“FibRe's vision is to replace thermoplastic fossil-based plastics with cellulose-based ones. The fact that IKEA has large-scale production, using thermoplastic materials where lignocellulose could be a suitable replacement candidate, makes them an interesting partner in FibRe”, says Prof. Anette Larsson, Director for FibRe. In other words, there are great opportunities to reduce the climate footprint through reduced carbon dioxide emissions.

Mutual exchange

”It was a pleasure hosting the Nextgen Fiber researchers for a day" says Gediminas Markevicius, Material & Innovation Developer at IKEA of Sweden AB. "I believe it was a mutually interesting exchange. We have tried providing a glimpse into product and material development but have also learned ourselves from the discussions and the questions brought up by the researchers during the visit.”

Anette Larsson agrees. "It was a great pleasure for me and NextGen to visit IKEA and their labs in Älmhult. Such field trips make it easier for us to see how the centre fits into the Swedish innovation landscape. I also think it inspires NextGen in their daily work in the labs at Chalmers and KTH, showing that their research result may end up in products beneficial for companies and society. For me, it is awesome to meet Swedish companies that continuously work with sustainability efforts, and the size of IKEA and many of the other partners in FibRe gives them a unique opportunity to improve our environment.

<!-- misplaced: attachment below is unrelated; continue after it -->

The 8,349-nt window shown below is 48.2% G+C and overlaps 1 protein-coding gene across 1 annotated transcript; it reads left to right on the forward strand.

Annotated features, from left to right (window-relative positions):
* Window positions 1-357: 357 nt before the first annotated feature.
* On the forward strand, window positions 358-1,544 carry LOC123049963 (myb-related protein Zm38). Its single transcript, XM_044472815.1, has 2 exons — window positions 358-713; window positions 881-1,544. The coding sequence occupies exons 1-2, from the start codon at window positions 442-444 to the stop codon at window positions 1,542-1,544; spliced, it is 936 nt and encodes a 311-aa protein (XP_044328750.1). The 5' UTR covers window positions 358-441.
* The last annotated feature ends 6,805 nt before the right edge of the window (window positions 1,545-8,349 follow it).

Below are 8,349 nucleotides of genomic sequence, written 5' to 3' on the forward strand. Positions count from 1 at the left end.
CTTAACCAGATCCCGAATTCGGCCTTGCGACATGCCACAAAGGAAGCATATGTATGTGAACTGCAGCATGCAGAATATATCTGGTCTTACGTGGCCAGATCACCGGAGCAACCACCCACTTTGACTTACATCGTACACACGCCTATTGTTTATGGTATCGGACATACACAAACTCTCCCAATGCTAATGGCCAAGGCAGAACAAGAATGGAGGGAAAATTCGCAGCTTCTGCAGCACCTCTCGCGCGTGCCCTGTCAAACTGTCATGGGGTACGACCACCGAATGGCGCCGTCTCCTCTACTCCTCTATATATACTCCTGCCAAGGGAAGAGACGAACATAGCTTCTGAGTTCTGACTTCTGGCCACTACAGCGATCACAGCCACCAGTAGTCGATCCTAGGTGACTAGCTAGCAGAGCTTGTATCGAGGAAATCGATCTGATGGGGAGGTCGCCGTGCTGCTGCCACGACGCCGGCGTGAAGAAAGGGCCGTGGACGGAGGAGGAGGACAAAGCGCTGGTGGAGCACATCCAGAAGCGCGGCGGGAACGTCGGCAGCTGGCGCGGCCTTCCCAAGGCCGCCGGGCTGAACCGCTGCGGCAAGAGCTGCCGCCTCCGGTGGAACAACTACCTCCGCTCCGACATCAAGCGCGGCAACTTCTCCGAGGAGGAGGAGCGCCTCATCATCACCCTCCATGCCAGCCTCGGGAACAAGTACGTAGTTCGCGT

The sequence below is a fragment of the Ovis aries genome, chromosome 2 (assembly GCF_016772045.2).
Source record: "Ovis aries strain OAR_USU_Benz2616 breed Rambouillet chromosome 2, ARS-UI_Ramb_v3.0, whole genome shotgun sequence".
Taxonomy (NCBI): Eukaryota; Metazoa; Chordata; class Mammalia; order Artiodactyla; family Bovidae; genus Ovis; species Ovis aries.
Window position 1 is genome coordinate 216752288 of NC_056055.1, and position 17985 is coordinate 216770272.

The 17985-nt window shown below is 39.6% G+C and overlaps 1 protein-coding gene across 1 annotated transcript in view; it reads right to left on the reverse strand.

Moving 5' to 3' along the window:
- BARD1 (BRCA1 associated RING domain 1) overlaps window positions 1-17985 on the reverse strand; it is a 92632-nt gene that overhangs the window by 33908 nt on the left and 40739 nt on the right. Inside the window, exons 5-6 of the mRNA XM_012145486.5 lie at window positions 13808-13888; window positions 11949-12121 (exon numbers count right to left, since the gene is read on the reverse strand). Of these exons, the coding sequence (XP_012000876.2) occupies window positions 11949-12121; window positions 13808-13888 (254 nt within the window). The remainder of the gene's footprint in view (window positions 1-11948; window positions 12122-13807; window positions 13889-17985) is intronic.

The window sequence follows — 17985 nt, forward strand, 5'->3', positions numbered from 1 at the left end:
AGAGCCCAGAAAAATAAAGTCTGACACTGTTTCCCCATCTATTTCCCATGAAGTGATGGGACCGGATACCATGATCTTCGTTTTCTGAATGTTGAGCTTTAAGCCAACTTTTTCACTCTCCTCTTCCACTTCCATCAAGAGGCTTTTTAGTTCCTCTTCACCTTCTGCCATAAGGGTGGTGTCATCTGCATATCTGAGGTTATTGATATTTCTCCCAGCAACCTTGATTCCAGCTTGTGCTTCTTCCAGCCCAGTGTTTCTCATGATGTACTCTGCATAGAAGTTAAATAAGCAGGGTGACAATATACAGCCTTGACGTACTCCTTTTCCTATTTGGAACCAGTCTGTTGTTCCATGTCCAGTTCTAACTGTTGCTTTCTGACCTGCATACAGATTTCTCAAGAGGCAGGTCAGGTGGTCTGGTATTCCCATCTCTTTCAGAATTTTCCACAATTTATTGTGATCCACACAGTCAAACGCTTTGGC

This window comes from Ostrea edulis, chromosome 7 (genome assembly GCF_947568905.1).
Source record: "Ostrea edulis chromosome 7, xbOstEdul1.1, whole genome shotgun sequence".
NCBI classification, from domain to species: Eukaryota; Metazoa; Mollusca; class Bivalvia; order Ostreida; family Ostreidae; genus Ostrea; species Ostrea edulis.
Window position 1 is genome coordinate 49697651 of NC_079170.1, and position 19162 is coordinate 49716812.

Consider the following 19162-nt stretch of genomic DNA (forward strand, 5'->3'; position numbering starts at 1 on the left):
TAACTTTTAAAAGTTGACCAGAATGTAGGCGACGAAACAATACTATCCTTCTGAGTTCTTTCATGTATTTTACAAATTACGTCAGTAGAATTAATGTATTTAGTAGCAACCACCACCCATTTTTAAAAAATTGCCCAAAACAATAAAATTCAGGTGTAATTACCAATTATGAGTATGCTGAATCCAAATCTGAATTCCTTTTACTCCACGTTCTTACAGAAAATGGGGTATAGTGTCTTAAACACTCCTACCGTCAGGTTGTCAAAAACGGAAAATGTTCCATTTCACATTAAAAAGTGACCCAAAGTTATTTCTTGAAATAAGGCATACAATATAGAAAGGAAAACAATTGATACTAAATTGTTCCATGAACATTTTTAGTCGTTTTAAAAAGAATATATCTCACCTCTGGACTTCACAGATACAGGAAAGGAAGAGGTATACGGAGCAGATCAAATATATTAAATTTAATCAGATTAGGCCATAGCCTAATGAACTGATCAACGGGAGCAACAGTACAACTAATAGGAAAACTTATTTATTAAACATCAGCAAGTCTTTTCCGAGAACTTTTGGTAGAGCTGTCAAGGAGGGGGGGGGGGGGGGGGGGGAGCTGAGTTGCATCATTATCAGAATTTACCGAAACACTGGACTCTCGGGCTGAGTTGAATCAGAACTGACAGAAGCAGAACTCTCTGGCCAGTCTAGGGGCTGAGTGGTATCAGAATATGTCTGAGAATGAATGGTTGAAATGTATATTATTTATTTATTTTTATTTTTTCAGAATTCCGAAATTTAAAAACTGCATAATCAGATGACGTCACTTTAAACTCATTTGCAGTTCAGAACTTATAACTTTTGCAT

Lars Nyborg, Director of Production Area of Advance, also sees great benefits in academia and industry meeting in a more relaxed and curious way and gaining insight into each other's everyday lives. "Since IKEA is both a strategic partner to Chalmers, with Production Area of Advance as host, and a partner in FibRe, this is a great opportunity to contribute to development in education, research and innovation for joint profitable and sustainable growth, competitiveness and attractiveness.”

Anette Larsson
  • Full Professor, Applied Chemistry, Chemistry and Chemical Engineering
Lars Nyborg
  • Full Professor, Materials and Manufacture, Industrial and Materials Science


Ulrika Avedal Åberg